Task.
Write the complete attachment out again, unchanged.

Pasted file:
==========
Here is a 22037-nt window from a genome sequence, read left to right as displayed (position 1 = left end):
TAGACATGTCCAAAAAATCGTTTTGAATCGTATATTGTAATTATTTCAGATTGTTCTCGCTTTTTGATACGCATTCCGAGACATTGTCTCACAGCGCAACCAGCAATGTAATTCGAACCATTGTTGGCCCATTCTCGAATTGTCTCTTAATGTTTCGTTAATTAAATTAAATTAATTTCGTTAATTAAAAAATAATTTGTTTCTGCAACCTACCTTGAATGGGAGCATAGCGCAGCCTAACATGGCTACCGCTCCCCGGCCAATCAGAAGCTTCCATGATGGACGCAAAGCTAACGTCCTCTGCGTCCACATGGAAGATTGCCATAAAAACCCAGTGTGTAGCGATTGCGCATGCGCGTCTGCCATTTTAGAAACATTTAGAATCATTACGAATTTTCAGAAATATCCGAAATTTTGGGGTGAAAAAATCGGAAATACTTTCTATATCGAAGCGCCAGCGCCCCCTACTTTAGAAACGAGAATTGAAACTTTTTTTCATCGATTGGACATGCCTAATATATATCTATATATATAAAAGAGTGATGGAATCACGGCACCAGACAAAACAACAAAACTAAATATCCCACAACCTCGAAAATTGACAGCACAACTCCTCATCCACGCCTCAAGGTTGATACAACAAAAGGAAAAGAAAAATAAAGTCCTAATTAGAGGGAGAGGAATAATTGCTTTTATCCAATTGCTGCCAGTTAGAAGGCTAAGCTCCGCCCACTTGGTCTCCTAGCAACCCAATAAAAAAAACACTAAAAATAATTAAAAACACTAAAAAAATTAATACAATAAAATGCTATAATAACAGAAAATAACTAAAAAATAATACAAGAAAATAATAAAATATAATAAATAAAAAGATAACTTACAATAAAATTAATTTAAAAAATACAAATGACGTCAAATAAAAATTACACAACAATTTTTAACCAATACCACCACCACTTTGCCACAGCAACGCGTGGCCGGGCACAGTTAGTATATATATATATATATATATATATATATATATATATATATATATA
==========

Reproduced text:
Here is a 22037-nt window from a genome sequence, read left to right as displayed (position 1 = left end):
TAGACATGTCCAAAAAATCGTTTTGAATCGTATATTGTAATTATTTCAGATTGTTCTCGCTTTTTGATACGCATTCCGAGACATTGTCTCACAGCGCAACCAGCAATGTAATTCGAACCATTGTTGGCCCATTCTCGAATTGTCTCTTAATGTTTCGTTAATTAAATTAAATTAATTTCGTTAATTAAAAAATAATTTGTTTCTGCAACCTACCTTGAATGGGAGCATAGCGCAGCCTAACATGGCTACCGCTCCCCGGCCAATCAGAAGCTTCCATGATGGACGCAAAGCTAACGTCCTCTGCGTCCACATGGAAGATTGCCATAAAAACCCAGTGTGTAGCGATTGCGCATGCGCGTCTGCCATTTTAGAAACATTTAGAATCATTACGAATTTTCAGAAATATCCGAAATTTTGGGGTGAAAAAATCGGAAATACTTTCTATATCGAAGCGCCAGCGCCCCCTACTTTAGAAACGAGAATTGAAACTTTTTTTCATCGATTGGACATGCCTAATATATATCTATATATATAAAAGAGTGATGGAATCACGGCACCAGACAAAACAACAAAACTAAATATCCCACAACCTCGAAAATTGACAGCACAACTCCTCATCCACGCCTCAAGGTTGATACAACAAAAGGAAAAGAAAAATAAAGTCCTAATTAGAGGGAGAGGAATAATTGCTTTTATCCAATTGCTGCCAGTTAGAAGGCTAAGCTCCGCCCACTTGGTCTCCTAGCAACCCAATAAAAAAAACACTAAAAATAATTAAAAACACTAAAAAAATTAATACAATAAAATGCTATAATAACAGAAAATAACTAAAAAATAATACAAGAAAATAATAAAATATAATAAATAAAAAGATAACTTACAATAAAATTAATTTAAAAAATACAAATGACGTCAAATAAAAATTACACAACAATTTTTAACCAATACCACCACCACTTTGCCACAGCAACGCGTGGCCGGGCACAGTTAGTATATATATATATATATATATATATATATATATATATATATATATA